Joel Meyerowitz is a big hit in Paris

The BBC, ABC News and Le Monde alike praise his La Maison Européenne de la Photographie retrospective
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Joel Meyerowitz beside an image shot by him in Paris, in 1967 - photograph by Jill Gewirtz
Joel Meyerowitz beside an image shot by him in Paris, in 1967 - photograph by Jill Gewirtz

We're pleased to see that Joel Meyerowitz's Parisien gallery retrospective, running until 7 April, has been met with universal praise both locally and internationally. Le Monde describes the 74-year-old American street photographer as a "pioneer of colour"; The BBC revels in his award-winning images; while ABC News praises "a man with a unique vision of [New York], painted in light over the past 50 years."

 

New York City, 1963, by Joel Meyerowitz
New York City, 1963, by Joel Meyerowitz

The exhibition, which covers everything from Meyerowitz's earliest black and white exposures through to his study of NYC's 9/11 recovery efforts, remains a major draw in Paris this season, and the accompanying press and interviews shed fresh light on Meyerowitz's work.

Le Monde's M magazine article describes Meyerowitz's photographic epiphany; in 1962, while a 24-year-old art director for a Madison Avenue advertising firm, Joel oversaw a shoot by the legendary Swiss photographer Robert Frank.

"When I saw him move and shoot at the same movement, I was amazed" he explains to the paper. "At the time, I thought photography was a static thing."

New York, Spring 2002, by Joel Meyerowitz. From Aftermath.
New York, Spring 2002, by Joel Meyerowitz. From Aftermath.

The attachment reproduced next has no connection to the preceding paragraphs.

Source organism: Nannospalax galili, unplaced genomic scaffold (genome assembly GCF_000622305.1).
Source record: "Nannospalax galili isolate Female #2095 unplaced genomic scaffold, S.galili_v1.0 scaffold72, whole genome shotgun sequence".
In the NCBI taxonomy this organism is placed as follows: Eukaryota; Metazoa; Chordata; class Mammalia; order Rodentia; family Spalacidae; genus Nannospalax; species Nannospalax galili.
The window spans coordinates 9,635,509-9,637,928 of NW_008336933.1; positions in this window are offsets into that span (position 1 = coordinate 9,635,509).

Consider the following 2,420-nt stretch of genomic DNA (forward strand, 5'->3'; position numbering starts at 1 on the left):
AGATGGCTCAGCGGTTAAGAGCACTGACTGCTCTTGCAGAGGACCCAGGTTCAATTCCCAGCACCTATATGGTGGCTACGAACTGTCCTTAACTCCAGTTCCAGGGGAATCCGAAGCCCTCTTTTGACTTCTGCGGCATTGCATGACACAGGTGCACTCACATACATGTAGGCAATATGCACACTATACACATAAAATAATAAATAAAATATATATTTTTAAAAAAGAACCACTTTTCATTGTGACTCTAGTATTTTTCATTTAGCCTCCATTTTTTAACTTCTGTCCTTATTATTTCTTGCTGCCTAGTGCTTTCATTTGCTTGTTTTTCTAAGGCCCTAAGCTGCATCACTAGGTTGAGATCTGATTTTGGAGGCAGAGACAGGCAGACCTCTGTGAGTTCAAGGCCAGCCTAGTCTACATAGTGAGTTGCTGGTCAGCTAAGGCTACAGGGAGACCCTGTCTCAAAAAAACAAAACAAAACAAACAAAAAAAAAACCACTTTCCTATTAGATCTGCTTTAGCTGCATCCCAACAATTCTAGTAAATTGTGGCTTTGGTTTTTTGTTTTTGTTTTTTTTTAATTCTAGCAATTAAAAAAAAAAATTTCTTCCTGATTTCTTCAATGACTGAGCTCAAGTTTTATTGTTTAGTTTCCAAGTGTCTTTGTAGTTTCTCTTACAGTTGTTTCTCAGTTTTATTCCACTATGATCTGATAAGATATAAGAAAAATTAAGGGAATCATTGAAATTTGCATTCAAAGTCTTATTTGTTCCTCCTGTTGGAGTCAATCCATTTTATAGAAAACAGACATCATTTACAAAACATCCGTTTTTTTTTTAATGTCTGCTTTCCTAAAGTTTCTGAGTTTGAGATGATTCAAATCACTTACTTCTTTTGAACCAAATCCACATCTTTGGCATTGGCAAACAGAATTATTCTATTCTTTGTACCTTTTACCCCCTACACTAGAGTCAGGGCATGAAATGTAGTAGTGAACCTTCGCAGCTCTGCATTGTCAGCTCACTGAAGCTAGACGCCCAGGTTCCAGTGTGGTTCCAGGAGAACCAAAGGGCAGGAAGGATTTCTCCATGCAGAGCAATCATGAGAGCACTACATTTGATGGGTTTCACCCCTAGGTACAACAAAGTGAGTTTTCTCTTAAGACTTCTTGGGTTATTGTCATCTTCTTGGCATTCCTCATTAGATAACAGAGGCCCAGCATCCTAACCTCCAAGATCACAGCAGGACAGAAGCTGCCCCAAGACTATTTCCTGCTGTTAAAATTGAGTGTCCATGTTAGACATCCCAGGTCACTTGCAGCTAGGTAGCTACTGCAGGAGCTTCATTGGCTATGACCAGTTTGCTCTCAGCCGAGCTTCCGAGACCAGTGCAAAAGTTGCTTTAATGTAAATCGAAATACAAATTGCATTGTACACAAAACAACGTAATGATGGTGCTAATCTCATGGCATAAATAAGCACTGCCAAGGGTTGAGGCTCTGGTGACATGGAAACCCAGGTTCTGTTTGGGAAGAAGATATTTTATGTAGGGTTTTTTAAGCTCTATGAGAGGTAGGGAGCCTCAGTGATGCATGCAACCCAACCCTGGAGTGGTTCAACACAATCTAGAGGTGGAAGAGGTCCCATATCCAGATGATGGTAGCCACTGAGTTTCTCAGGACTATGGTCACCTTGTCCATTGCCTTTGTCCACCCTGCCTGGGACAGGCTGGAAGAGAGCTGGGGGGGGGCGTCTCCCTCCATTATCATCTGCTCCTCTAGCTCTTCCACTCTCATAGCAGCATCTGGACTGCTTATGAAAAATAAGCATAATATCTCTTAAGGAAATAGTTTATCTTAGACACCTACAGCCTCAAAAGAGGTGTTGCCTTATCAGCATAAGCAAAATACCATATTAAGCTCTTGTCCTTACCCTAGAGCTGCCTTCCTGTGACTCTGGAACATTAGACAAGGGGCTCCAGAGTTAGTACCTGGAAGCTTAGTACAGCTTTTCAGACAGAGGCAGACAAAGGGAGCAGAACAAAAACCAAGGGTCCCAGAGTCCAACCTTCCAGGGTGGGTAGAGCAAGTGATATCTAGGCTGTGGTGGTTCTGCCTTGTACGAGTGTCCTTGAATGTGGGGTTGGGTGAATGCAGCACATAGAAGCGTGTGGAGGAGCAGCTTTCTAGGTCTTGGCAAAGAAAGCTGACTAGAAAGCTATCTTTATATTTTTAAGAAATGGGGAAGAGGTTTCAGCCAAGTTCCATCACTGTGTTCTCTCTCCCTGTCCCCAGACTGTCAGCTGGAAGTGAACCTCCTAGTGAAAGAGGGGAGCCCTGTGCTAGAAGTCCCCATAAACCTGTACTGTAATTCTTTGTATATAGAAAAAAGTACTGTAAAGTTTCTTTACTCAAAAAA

In the BBC interview Meyerowitz says he thinks that Manhattan's grid layout allowed for a certain distinctive pedestrian flow that he was able to take advantage of. He also discusses his early trips to Mexico, Spain and France, and his later work at Ground Zero.

Additionally, there's a great video interview on the French culture blog Our Age is 13, conducted in the gallery. Joel discusses the breadth of his work and how it feels to be surrounded by 50 years worth of shots. "I can see the journey," he says, adding, "it's not about making your best pictures, but about what happened in your lifetime of making photographs, [and] what ideas came up out of the medium."

If you're in Paris over the next two months, be sure to take in the exhibition, which is a short walk from The Place de la Bastille. If you can't make it, consider our two volume retrospective, Taking My Time, which spans the life and career of this iconic American photographer and good friend of Phaidon. And if you're wondering when we're going to bring you some more of our own videos of Joel - we're planning to bring you some more by the end of this week.

 

 


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